LCPS Graduates 17 ‘Specialized Doctors’

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Dr. Ross Jallah Macauley, LCPS' past treasurer and former Health Minister, Dr. Bernice Dahn were part of Friday's ceremonies.

The Liberia College of Physicians and Surgeons (LCPS) on Friday July 19, 2019, graduated 17 ‘specialized doctors at a colorful ceremony hosted in the auditorium of the SKD Sports Complex in Paynesville City.

The LCPS’ third convocation ceremony coincided with its fourth annual general and scientific meeting, which was held under the theme, “Good Governance in the Medical Profession,” with the sub-theme, “Medical Doctors as Exemplars of Good Leadership.”

The LCPS is a professional institution established by law in 2012, and officially launched in 2013 to train medical specialists to provide a high level of healthcare to patients.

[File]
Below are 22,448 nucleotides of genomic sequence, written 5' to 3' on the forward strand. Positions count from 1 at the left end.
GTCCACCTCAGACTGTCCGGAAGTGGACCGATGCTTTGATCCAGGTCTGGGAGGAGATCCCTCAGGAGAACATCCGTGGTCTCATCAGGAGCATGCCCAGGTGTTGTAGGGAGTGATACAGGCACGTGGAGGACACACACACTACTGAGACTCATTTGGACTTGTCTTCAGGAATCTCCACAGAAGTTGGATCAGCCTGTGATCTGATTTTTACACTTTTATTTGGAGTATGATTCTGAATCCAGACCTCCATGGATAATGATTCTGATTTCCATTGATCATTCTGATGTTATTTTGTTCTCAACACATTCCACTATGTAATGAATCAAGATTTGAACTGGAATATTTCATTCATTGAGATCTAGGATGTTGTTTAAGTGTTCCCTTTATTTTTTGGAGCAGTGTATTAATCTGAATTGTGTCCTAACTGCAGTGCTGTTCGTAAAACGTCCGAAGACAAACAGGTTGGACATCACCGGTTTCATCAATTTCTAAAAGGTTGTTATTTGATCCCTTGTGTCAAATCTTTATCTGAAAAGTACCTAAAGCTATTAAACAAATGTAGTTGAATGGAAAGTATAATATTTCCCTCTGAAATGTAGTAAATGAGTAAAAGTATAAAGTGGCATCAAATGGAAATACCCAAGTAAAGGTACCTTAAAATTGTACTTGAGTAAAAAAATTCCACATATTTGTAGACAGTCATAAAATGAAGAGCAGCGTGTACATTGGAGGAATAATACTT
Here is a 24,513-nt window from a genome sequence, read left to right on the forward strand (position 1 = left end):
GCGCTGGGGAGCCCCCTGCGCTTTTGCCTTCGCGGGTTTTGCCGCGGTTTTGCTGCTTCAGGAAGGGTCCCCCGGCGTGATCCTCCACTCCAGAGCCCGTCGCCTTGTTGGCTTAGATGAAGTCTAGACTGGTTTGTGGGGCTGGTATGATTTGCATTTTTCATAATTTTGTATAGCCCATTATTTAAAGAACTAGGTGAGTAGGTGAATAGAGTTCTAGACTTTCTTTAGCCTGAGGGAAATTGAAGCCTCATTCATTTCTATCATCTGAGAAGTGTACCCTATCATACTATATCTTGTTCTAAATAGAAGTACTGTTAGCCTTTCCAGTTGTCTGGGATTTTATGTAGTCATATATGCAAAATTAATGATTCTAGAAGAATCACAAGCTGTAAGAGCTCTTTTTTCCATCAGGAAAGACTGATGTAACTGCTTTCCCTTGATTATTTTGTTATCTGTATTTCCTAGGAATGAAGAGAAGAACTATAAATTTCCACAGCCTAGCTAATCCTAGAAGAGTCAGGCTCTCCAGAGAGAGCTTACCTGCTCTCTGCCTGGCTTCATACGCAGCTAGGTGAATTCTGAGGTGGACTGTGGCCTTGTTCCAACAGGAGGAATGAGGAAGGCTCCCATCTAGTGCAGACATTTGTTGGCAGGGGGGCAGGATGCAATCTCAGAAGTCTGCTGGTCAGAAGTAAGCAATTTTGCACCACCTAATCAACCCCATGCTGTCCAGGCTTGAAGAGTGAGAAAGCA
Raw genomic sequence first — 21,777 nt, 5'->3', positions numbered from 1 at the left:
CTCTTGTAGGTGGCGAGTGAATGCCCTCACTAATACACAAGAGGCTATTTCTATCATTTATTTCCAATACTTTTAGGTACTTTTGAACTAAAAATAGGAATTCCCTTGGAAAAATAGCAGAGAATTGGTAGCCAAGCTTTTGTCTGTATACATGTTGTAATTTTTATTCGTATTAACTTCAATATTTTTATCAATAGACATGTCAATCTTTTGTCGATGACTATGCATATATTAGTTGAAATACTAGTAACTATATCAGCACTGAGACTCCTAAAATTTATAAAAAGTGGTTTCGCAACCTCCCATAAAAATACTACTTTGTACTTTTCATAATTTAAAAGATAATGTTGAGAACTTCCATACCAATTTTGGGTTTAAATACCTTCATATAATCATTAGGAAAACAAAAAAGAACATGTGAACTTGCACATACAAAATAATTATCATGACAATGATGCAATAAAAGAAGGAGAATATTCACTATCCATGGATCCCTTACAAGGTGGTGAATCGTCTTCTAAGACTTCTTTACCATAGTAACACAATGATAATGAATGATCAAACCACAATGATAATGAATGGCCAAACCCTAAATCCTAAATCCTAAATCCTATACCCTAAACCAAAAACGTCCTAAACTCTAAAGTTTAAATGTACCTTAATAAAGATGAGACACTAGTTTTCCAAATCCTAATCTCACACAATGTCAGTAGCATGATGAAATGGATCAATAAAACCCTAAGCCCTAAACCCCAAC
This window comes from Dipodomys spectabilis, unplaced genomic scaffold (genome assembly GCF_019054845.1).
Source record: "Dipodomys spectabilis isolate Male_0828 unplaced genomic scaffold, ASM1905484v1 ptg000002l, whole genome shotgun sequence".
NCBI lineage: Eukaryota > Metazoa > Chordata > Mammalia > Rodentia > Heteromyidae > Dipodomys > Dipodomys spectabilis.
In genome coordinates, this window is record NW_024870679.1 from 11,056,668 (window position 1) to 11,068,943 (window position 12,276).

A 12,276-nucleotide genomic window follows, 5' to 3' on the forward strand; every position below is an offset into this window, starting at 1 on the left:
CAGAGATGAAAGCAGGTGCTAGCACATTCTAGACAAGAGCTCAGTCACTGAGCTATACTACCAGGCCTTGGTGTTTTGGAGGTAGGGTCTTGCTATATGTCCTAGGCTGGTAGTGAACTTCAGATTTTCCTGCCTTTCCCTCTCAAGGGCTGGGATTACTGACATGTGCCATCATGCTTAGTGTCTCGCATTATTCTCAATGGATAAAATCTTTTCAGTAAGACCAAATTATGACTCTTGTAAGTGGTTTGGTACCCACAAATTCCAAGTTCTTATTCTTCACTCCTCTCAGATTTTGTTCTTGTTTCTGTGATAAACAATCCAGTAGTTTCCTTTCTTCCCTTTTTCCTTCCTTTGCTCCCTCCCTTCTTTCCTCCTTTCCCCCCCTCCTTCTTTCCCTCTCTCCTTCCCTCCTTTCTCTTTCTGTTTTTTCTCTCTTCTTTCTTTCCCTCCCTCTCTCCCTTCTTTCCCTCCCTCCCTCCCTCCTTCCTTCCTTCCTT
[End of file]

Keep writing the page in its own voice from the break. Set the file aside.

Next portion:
The graduates were trained as specialists in Internal Medicine, Pediatrics (children), General Surgery, Obstetrics and Gynecology (women). By that, authorities at the Ministry of Health are expected to assign each of the doctors to the various health facilities across the country.

The LCPS newly admitted members by examinations in the department of Internal Medicine include Drs. Cozie Gwailolo, Tabehde Freeman Murray, Kolu Beyan Davies and Varbah Paye. The two admitted into the department of Pediatrics (children) are Drs. Yuah A. Nemah and Minnie Sankawulo-Ricks; department of General Surgery are Drs. Kalamon Wullie, Jonathan M. Hart, Albertha Clarke, Joseph K. Wehyee and Wilmot Frank, while in the department of Obstetrics//Gynecology includes Drs. Deazee M. Saywon, Numenine E. Endersks, Momolu Massaley, Ansumana Camara and Kortu D. Sannor.

A cross-section of the newly admitted specialized doctors.

LCPS vice president for Physicians Dr. Benjamin Harris said two additional faculties, including the one for internal medicine with the collaboration of the ELWA Hospital, and the another for ophthalmology (eye) in collaboration with an eye institute in India in the last two years.